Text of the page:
Photo Credit: Northern Rangelands Trust

Engaging the local community to conserve the Beisa Oryx



It is estimated that only 8’000 Beisa Oryx individuals remain in the wild. Habitat destruction, hunting and competition with livestock for pasture has threatened the future of this antelope. In the Nakuprat-Gotu Community Conservancy in northern Kenya, the species is constantly threatened as local pastoralists supplement livestock income with hunted bush meat to buffer against the consequences of unpredictable rainfall.  


  • Continue previous conservation efforts by focusing them on sustainable land management:
  • Provide alternative revenue for hunters;
  • Reduce subsistence poaching and habitat destruction, as well as reduce charcoal burning;
  • Raise awareness of the Beisa Oryx conservation efforts by explaining their importance to the local community.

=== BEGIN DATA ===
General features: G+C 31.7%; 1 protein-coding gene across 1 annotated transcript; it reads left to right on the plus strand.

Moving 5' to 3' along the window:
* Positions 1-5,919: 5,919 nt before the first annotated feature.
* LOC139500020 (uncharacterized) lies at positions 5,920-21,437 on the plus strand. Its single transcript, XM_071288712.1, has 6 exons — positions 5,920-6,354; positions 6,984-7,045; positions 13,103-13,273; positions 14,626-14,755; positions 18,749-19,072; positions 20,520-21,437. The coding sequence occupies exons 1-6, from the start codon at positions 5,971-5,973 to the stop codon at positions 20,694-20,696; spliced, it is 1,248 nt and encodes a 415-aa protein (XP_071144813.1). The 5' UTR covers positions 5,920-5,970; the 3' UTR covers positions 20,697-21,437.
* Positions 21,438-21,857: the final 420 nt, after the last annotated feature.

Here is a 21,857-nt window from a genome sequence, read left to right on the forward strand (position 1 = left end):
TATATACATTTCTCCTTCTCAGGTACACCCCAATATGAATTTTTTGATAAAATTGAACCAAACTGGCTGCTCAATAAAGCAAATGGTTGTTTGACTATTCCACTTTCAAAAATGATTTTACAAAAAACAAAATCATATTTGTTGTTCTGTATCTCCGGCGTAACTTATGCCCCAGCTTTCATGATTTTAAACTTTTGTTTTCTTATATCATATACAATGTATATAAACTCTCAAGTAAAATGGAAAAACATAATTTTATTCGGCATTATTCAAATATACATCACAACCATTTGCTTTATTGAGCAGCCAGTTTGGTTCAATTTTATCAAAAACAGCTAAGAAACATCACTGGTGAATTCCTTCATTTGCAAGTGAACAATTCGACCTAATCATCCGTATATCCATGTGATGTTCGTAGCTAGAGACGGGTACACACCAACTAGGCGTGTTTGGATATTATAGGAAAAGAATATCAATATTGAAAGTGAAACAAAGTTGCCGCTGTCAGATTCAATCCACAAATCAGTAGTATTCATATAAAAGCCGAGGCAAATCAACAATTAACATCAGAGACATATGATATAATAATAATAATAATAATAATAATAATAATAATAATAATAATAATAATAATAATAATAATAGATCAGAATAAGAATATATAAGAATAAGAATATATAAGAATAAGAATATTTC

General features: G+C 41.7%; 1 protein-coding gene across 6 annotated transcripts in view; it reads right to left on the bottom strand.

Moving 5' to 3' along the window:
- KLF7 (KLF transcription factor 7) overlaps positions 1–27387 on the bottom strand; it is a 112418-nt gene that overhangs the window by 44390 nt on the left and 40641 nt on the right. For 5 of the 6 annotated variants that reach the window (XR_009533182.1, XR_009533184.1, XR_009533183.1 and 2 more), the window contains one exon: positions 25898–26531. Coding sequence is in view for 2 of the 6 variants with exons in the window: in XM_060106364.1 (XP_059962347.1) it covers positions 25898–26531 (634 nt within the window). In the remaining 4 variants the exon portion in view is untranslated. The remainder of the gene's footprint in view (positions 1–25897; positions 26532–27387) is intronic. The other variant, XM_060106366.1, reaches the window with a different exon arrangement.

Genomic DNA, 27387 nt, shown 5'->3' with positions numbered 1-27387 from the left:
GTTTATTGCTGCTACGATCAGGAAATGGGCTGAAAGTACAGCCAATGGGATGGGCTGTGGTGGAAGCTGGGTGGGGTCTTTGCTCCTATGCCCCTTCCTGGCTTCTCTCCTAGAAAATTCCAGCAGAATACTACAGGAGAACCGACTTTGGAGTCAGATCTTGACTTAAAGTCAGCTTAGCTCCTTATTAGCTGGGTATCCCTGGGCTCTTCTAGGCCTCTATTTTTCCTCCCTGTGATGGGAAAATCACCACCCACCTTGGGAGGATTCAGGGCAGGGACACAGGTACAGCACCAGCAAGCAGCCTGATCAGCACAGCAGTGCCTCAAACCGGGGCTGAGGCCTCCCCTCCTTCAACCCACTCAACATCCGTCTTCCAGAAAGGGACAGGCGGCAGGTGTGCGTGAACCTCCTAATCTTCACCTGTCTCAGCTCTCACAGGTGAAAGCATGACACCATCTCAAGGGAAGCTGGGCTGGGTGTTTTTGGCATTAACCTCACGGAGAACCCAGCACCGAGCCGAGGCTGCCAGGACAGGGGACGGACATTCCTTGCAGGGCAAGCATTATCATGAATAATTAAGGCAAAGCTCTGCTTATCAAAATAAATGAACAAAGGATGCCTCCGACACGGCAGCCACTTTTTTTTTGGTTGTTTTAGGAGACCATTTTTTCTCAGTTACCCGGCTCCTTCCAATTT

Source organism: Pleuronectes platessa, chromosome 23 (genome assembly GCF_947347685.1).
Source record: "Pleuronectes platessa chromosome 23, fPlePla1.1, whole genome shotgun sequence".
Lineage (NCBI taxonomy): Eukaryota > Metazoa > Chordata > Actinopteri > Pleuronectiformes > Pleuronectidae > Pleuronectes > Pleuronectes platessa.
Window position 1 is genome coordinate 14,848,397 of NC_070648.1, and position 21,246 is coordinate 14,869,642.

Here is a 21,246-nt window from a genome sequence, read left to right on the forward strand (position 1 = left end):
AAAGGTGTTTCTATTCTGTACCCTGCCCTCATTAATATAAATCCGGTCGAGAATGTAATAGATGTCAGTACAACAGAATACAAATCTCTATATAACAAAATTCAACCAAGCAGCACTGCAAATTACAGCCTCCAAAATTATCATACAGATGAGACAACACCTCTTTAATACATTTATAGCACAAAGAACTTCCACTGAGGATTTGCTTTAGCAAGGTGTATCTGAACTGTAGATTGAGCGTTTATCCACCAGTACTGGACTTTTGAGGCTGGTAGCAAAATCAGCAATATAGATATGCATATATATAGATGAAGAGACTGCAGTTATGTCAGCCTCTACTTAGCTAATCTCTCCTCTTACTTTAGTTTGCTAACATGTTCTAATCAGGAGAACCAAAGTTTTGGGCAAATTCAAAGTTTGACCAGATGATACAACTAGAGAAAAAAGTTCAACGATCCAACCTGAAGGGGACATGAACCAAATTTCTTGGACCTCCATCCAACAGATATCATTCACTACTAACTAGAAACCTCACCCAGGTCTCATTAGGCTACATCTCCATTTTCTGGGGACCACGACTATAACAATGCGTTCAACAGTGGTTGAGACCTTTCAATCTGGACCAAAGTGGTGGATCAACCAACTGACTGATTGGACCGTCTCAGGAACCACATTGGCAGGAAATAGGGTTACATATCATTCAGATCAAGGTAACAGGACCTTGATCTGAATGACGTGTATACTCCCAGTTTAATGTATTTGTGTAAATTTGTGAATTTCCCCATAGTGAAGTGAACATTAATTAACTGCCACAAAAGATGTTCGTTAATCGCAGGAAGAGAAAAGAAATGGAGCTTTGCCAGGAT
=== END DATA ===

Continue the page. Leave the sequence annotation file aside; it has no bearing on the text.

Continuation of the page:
• Engage the local community by holding board meetings, focus group discussions and awareness session in schools;
  • Conduct a baseline mapping exercise that will illustrate Beisa oryx habitats, grazing patterns and threats to their growth, as well as establish the current oryx population;
  • Support 20 Oryx monitoring rangers to collect data and monitor wildlife;
  • Elect village-based committees to address habitat destruction and degradation:
  • Set up a vocational training model to support more sustainable enterprise by training 90 men and 90 women on varied skills then issue them with equipment to start their business.

This project is a part of the IUCN SOS African Wildlife initiative, which is funded by the European Commission’s Directorate General for International Cooperation and Development (DG Devco) through its B4Life initiative.

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